Speaker John Boehner is huffing and puffing on a vote to raise the debt ceiling, claiming that a vote to do so isn't guaranteed by early July.  Or so reports Politico.  And a wire service reports that Mr. Boehner is also making noises about cutting oil company tax breaks to increase federal revenues.  So much for spending being the feds' real problem.   

The federal government bumps against the debt ceiling by midsummer.  But the likelihood of the Speaker blowing down the debt ceiling vote is remote. 

Washington-think and the conventional wisdom everywhere has it that not raising the nation's debt ceiling to yet again unprecedented levels would have a calamitous impact on financial markets and the economy.  Utah Senator Mike Lee has another, decidedly more sensible opinion, at National Review Online.

The other pearl of wisdom from Democrats is that Uncle Sam's problem isn't so much spending but not enough revenue.  Hence, the latest demagogic attacks on oil companies for "obscene" profits.  Mr. Boehner seems to be parroting the Democrats for cheap political purposes.      

The Speaker is maneuvering on the debt vote hoping to extract greater budget concessions from congressional Democrats and President Obama.  Let's hope Mr. Boehner gains more than what he got from his over-hyped 2011 budget deal with the President.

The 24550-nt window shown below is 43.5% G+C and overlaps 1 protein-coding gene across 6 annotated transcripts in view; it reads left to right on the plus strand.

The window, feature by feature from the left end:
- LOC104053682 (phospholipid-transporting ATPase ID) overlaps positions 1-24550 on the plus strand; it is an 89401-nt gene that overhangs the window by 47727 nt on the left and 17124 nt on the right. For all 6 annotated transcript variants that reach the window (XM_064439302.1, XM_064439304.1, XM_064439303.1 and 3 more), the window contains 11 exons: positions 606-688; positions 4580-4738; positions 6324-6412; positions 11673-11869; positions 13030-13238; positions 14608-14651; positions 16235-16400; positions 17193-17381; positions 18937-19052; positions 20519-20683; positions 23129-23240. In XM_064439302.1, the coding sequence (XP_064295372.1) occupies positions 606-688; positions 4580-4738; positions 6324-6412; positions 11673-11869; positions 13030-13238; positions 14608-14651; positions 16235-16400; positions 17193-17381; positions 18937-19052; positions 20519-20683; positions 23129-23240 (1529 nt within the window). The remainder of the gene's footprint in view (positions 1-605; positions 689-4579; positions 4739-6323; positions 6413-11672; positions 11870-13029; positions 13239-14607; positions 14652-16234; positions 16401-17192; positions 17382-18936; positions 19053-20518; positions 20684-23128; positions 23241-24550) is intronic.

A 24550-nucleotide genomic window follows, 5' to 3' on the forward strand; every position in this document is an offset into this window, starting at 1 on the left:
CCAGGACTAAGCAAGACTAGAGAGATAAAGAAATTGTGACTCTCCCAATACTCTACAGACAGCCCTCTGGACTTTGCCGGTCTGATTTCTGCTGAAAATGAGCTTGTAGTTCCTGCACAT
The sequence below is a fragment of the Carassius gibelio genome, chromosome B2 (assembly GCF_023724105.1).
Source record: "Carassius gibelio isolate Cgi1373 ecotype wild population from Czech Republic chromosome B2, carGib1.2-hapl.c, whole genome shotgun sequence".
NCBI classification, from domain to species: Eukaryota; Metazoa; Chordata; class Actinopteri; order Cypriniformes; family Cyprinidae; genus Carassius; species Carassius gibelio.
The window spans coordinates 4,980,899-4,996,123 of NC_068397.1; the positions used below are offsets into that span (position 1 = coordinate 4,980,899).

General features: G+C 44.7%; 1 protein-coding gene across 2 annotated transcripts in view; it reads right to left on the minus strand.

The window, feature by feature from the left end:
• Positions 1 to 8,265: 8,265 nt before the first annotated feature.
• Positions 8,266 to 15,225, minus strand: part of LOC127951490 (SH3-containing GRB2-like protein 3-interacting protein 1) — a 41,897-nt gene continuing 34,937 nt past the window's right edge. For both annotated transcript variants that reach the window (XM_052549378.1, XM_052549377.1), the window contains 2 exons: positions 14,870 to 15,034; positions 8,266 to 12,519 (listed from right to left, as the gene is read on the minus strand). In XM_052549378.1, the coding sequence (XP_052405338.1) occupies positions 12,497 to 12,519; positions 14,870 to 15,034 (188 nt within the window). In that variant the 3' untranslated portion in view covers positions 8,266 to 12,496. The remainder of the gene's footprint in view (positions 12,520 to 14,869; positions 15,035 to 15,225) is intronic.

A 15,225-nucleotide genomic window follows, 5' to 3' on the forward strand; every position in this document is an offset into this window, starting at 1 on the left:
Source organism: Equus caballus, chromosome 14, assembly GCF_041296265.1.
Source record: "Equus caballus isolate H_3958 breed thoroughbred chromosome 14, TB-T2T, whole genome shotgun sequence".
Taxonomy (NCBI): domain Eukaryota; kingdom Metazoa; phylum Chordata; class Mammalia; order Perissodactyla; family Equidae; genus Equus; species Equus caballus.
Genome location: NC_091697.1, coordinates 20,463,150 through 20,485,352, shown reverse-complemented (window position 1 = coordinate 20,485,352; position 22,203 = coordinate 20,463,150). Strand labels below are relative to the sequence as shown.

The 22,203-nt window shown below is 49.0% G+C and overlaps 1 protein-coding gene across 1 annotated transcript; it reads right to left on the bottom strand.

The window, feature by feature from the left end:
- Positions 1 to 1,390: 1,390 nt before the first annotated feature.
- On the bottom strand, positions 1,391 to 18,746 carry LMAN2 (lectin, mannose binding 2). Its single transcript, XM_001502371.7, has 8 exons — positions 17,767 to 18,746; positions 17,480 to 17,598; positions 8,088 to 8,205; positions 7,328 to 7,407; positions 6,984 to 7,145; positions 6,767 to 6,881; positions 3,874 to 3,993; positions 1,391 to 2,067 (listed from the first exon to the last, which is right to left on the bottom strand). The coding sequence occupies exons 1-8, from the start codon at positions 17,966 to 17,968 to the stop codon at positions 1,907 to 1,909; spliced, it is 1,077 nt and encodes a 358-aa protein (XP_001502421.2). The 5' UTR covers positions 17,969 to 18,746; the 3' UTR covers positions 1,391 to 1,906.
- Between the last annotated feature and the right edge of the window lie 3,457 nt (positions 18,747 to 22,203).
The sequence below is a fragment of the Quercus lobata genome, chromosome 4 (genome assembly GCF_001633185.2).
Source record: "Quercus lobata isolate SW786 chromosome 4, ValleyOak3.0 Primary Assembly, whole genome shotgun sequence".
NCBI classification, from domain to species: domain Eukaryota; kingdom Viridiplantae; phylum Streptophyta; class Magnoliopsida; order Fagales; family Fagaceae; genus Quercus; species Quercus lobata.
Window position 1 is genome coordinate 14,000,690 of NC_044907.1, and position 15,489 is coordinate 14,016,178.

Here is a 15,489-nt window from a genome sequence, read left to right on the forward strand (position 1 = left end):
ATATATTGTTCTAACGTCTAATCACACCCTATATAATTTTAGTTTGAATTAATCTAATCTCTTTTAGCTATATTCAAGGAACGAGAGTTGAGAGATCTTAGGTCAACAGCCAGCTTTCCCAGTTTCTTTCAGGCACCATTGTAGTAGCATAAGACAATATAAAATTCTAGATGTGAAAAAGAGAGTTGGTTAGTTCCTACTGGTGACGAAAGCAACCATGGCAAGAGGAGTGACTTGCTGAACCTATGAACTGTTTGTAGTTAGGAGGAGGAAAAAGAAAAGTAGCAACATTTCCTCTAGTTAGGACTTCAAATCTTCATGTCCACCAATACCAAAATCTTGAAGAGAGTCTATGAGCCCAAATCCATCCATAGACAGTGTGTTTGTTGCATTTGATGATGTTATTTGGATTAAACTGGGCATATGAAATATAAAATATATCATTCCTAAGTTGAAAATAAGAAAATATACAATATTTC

What the Speaker hopes to accomplish by joining the attack on oil companies is unclear.  Isn't the Speaker aware that in liberaldom no business or producer is off limits when it comes to extracting more taxes?  Today its oil companies, tomorrow it's (fill in the blank).

Perhaps the Speaker should be pushing against Democrat demagoguery with calls to strip needless and cumbersome regulations on domestic oil and gas exploration and production.  Perhaps the Speaker should stand tall for the gas and oil industry, which provides energy for the nation's economy and jobs.     

Is the Speaker just blowing hard on a threat to nix a debt ceiling vote?  This from the Politico article:

"If the president doesn't get serious about the need to address our fiscal nightmare, yeah, there's a chance it [the debt limit vote] could not happen," Boehner told POLITICO after he toured a manufacturing company in this western Ohio town. "But that's not my goal." [Italics added.]

In March, Mr. Boehner spoke on the record to the Wall Street Journal favoring debt ceiling increases.

"I think raising the debt limit is the responsible thing to do for our country, the responsible thing for our economy," Mr. Boehner said. "If we were to fail to increase the debt limit, we would send our economy into a tailspin."

Sounds like Washington-think, huh?  Make that double when factoring in Mr. Boehner's bash the oil companies pile-on.    

Sure, Mr. Boehner's debt ceiling vote semi-threat might have more substance to it given the right's stepped up pressure.  But unless there's a serious rebellion among House conservatives -- the freshmen, in particular -- expect the feds' debt limit to grow yet again.  In return, the Speaker will extract some modest concessions from President Obama and congressional Democrats.

But if the Speaker pleases, spare us the Victory-Over-Obama hype.  With federal debts and deficits touching near Mariana Trench depths, a higher debt limit and more borrowing isn't what the nation needs.  And how about backing off the business-bashing, Mr. Speaker?  How about standing up for the nation's producers?